Thursday, July 26, 2012

Musings on The Wasteland - An Essay on a Work by T.S. Eliot

More old writing assignments from college

To be absolutely frank, I am almost entirely overwhelmed. To even begin to think upon this poem is a momentous task. Now, it seems to me as if there is a story being told, that there is one general arc in which this literary work flows, but with the almost cacao-phonic level of voices used in this piece, it makes it all the more difficult to decipher the course upon which this work sails.
 Considering how you, our instructor alluded as to the grail-seeking influence that many have ascribed this poems' intentions to, I decided to try to look at it from that standpoint. Oddly, however, when I got to the chess game portion of this tale, I was immediatly struck by a imagined simmularity to Homers' The Odessy. I think this was probably from the aged queen-like figure seated upon her burnished throne, seemingly to me as Penelope, and the dolphins' image, oft the symbol associated with Ulysses, that graced the mantel. However, when I later read through the Exploring the Wasteland website, I found that I was in error, as the collection of references where in actuality in reference to a mixture of Shakespears' Cleopatra and Antony, and Aeneas and Dido for Virgils' epic: the Aeneid. At the same time, however, several pieces that utilized female characters in their dwelling made me think of brothels as well. Ah. I fear for what this may mean for my mental state. (I would also like to mention that the annotations that other have made on this piece makes me wanted to expand my literary repertoire very much, and I wish to begin this foray with The Golden Bough, by Sir James George Frazer. It would seem that my knowledge of ancient religious text and the classics is sadly lacking.)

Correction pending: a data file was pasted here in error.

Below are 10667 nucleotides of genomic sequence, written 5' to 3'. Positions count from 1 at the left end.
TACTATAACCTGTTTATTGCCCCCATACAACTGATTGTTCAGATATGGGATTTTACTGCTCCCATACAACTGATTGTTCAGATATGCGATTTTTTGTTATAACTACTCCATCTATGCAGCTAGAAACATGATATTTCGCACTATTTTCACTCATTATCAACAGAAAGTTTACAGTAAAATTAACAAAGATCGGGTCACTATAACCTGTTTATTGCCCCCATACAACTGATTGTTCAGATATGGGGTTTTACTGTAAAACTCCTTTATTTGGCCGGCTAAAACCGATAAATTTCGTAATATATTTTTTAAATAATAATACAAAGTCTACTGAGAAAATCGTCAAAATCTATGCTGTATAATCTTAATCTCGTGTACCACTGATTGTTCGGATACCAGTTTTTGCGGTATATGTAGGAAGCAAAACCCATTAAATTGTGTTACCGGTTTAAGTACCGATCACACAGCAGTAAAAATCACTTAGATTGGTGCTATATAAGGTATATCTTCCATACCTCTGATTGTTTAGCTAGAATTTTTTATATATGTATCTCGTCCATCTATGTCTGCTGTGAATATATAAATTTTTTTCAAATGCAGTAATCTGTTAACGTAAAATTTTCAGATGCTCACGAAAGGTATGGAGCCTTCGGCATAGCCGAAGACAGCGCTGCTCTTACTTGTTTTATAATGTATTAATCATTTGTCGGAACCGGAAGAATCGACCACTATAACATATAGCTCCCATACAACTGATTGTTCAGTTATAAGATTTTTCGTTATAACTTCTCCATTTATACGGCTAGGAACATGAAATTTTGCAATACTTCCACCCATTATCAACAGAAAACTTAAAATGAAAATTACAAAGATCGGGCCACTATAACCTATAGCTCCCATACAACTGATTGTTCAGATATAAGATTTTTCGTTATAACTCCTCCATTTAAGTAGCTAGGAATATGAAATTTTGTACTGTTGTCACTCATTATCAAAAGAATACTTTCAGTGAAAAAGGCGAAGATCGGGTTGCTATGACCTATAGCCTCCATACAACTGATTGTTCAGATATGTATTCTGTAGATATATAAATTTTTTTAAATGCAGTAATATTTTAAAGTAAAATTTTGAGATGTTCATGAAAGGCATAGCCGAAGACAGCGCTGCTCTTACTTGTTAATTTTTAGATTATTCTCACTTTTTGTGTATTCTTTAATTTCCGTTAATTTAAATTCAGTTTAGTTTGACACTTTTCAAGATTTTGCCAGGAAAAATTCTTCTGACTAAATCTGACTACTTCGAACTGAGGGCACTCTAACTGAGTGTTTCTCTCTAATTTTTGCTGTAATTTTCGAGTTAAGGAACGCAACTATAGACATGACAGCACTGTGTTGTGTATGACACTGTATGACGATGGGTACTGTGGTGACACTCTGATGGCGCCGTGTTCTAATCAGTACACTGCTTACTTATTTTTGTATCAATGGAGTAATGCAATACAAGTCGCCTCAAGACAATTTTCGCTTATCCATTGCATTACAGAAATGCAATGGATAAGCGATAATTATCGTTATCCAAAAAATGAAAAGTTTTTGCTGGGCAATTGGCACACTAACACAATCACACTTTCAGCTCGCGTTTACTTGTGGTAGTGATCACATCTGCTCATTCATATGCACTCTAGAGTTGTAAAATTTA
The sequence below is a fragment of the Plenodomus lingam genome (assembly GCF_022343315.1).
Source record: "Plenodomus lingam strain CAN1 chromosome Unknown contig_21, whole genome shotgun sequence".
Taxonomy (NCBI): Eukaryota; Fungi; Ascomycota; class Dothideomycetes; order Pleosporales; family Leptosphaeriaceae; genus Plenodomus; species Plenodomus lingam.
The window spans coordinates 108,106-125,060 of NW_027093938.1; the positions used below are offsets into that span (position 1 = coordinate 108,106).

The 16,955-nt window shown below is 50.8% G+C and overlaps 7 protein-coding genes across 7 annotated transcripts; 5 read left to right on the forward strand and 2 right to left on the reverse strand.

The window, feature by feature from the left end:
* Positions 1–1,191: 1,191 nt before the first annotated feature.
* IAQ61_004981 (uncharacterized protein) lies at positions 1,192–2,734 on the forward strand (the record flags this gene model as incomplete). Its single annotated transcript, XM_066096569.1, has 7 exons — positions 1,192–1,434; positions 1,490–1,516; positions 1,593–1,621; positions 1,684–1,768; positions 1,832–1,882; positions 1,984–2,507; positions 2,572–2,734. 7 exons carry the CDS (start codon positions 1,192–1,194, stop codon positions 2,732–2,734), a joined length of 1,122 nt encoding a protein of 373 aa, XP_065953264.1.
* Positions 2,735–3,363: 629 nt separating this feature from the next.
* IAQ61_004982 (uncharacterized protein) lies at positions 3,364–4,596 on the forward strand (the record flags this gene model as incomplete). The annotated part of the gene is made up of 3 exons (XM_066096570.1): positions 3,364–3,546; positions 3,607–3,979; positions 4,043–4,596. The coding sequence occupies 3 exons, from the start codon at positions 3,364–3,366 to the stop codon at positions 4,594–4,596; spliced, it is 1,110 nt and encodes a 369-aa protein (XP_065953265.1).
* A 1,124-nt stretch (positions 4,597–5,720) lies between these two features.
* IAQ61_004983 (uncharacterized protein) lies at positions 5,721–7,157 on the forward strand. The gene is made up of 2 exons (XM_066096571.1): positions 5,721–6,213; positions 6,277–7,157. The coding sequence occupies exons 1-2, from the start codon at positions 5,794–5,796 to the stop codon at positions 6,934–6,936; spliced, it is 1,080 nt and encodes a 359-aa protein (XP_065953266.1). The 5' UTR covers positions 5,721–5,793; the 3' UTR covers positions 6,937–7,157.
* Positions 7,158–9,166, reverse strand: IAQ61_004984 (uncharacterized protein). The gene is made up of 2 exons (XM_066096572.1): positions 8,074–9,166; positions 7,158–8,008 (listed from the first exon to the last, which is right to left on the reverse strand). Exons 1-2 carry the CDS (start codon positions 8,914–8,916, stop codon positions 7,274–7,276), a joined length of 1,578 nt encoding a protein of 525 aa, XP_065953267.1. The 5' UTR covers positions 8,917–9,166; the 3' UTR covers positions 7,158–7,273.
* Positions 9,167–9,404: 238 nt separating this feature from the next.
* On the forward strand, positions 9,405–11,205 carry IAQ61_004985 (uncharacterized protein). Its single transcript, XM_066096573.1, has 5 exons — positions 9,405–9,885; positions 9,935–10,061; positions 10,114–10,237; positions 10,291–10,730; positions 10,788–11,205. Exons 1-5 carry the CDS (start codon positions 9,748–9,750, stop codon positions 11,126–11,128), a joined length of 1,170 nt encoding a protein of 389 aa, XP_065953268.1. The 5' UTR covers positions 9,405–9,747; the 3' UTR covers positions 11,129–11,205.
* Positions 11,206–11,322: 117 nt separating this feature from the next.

This poetry work, it would appear, is much-steeped in biblical references, those of the recounts of the hermit Ezekiel, the book of Isaiah,

There also seems to be a great deal of male/female duality. Such as the hyacinth girl, as according to this poems' notes, the hyacinth is a males symbol. Also there is the "Old man with women's breasts", with "wrinkled dugs", dugs being another word for teat, a more agriculture-based term for mammary glands. So perhaps the characters of this piece are only incidental to the story itself, and serve only to give a face to humanity as a whole. What I am thinking is, that maybe this poem is actually a description of the plight of humanity. and that when we hurt each-other, we are also hurting ourselves. Maybe that is the reason for this dichotomy I perceive. I also fount the websites' translation of the line Mein Irisch Kind to be a bit odd. The website says it means My Irish Darling, but as far as my own very poor German goes, I know kind to mean "child", while it is liepschen that means "darling", or "beloved".
TS Eliot is very good at what I could only call descriptive atmosphere. When he paints a scene through literature, he not only fills in the contours, light and shadow, but he also adds in rich, detailed color as well. So it is fair to say that there are a few lines that somehow struck me deeply. Such as this:

A woman drew her long black hair
(seems to be a reference to Morrigan, a Death-associated Goddess of War)
And fiddled whisper music on those strings
And bats with babyfaces in the violet light
(these seem to be the netherworld's' version of the heavenly cupidon)
Whistled, and beat their wings
And crawled head downward down a blackened wall
(Blackened? From burning? From the atrocities of war?)
And upside down in air were towers
Tolling reminiscent bells, that kept the hours
And voices singing out of empty cisterns and ex-hausted wells.
 (This seems to me to be the earth itself, crying out in anguish)
In this decayed hole among the mountains
In the faint moonlight, the grass is singing
Over the tumbled graves, about the chapel
There is the empty chapel, only the wind's home.
It has no windows, and the door swings,
Dry bones can harm no one.
(I find this verse to ring of hollow beauty, a quiet, peacefullness, but of sadness as well.
and the forgetfullness of Time, illustrated beautifully by just one line:)
Or in memories draped by the beneficent spider.
I've run out of space. I rather enjoyed this assignment, my thanks to our instructor!

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